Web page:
LeRoy Pennysaver & News - page 11

I was filing some Ely family
genealogy papers the other day,
and happened to read a newspa-
per clipping about two sisters,
Charlotte Elizabeth Ely, and her
Ely. The LeRoy newspaper was
datedMay3, 1904.
“For more than thirty years,
the Misses Ely have been mis-
sionaries in Turkey. They were
sent out by theAmericanBoard.
Soon after locating at Bitlis they
en and named itMount Holyoke
Seminary in honor of theirAlma
Mater. They are well known in
LeRoy and throughout Western
I just had to learn more about
these twowomen.Ourclippingfile
hadanobituary forMarywhodied
in1913 inTurkey.Shehadbeen in
Turkey for 45 years but had been
back toLeRoy tovisit relatives just
a few years before her death. Her
Avery andMrs.Harmon.
Mary was born in 1841 her
obituary says she was born in
Batavia, but the history files at
Mt. Holyoke say that she was
born in Wilmington, Delaware.
Her sister, Charlotte, was born in
1839 inPhiladelphia. Isearched the
Ingham data base and I am pretty
sure they never attended Ingham,
however theydidattendElmiraand
graduated fromMountHolyoke.
Mary’s obituary also men-
tioned that she taught school at
a “select school” in Stafford,
and that will take a little more
research. In any event, theymet
weremissionaries in Turkey and
decided to go toBitlis, Turkey in
1868 where the sisters opened
the school.
There are numerous articles
about the Ely sisters that can
be found in various missionary
magazines. Mount Holyoke has
two boxes of their letters and
communications in theirarchives.
MaryLyon, the founderofMount
Holyoke, taughtherstudents togo
out into theworld - - to become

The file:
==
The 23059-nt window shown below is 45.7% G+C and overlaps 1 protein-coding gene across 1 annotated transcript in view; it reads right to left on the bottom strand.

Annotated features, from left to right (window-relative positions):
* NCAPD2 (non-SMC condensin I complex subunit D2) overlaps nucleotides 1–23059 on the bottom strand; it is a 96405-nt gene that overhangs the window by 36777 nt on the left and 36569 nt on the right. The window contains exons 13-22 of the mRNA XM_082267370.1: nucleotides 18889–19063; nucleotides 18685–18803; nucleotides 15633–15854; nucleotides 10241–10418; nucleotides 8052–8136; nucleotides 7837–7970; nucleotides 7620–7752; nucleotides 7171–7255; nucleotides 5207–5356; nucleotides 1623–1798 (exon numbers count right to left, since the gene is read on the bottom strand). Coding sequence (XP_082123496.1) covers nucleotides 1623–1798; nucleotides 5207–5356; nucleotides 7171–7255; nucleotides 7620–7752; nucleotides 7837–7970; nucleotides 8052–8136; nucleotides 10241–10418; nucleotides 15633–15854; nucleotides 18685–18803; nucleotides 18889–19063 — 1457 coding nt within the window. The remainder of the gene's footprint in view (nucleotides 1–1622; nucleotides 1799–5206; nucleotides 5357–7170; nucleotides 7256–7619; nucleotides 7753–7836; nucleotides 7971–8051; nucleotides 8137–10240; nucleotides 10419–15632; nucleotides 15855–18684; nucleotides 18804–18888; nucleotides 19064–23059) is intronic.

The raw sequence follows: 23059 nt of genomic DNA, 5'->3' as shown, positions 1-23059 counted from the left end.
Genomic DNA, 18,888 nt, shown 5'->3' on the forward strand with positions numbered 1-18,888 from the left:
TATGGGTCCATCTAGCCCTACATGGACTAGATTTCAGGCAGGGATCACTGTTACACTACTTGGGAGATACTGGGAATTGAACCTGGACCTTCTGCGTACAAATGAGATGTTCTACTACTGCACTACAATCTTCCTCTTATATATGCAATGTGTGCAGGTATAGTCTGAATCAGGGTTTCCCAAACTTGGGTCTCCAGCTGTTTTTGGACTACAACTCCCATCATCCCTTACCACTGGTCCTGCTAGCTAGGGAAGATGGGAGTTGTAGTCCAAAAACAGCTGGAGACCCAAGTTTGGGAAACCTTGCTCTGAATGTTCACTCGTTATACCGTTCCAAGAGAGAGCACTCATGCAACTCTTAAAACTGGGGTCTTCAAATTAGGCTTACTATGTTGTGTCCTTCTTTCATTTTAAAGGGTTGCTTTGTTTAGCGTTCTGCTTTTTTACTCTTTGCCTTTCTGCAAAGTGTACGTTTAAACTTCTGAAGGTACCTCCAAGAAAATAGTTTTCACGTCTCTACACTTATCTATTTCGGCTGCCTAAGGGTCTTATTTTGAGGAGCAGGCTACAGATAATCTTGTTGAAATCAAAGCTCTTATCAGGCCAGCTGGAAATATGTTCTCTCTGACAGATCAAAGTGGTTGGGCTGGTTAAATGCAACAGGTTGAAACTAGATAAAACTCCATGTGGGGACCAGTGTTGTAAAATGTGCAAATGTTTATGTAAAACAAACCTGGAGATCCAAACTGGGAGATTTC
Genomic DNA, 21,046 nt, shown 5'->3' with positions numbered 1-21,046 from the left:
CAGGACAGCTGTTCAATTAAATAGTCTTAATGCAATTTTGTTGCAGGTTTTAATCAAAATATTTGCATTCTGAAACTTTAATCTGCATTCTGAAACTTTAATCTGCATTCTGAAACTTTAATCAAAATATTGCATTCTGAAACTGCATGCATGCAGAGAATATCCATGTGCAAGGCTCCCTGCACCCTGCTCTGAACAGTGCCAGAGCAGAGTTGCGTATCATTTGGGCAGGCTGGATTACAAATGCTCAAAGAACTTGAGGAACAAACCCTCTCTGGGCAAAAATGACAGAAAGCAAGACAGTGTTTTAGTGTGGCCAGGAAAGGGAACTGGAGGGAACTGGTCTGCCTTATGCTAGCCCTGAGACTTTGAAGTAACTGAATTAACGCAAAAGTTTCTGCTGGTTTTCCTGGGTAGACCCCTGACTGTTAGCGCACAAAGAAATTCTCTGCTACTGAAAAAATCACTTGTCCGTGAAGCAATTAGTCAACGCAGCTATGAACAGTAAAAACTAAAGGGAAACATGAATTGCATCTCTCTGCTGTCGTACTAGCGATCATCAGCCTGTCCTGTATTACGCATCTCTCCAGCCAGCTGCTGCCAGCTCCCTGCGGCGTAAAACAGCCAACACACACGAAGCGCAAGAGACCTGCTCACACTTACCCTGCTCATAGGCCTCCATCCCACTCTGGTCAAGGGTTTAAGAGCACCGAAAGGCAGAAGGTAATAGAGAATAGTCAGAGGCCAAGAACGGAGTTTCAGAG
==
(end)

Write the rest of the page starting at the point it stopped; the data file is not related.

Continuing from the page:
missionariesand to“Gowhereno
one else will go.” It was written
that the Ely sisters’ theory was
“to retain as much as possible
the native customs and to avoid
Westernizingormodernizing (the
students) so that they would not
be separated from their families
or villages.” It was verydifficult
for the Ely sisters to overcome
the local traditions in Bitlis that
placed higher value on boys, not
girls.Thepeople inBitliswereAr-
menianChristians andMuslims.
In 1870, Charlotte bought a
Steinwaypianoandhad itshipped
to Turkey. It arrived at the port
of Trabzon and had to be carried
by porters 200 miles to Bitlis.
Charlottehoped that teaching the
students to singwould introduce
them toWestern civilization.
In 1895, the Armenians were
attacked andmanykilled and the
Ely sisters had to care for hun-
dreds of orphaned children, but
soon the sisters were forced to
leave for their own safety. They
returned in1897 and rebuilt their
school.During this time, thearea
was alsohit by an earthquake.
Unfortunately, Bitlis was in
themidst of uprisings that led to
andTurkeyand thebeginningsof
WorldWar I. This was the time
of what is called the Armenian
Genocide - an issue that resur-
faced last year on the hundredth
anniversaryof this tragicevent in
Mary developed a heart con-
dition and was evacuated to an
American hospital in Beirut,
where she died in 1913. Char-
lotte continued to live in Bitlis,
but according to one story that I
read, shewas capturedby rebels,
and was held in captivity for
severalmonthsduring thewinter.
After she was released, she was
reluctant to share her story and
to accuse her captors. Bitlis was
taken over by soldiers, and she
had to move to a nearby town,
where she died in1915.
The more I read about these
two women, the more I was
amazed thatnearly150yearsago,
they were facing similar condi-
tions thatweare readingabout in
today’s newspapers. They hoped
that their efforts would make a
difference and help create peace
in the midst of turmoil. But it is
ing itself.Lastnight Isearched the
Internet to readmoreaboutBitlis
andArmeniancommunity that the
Ely sisters dedicated their lives
to. Itwas too terrible to imagine.
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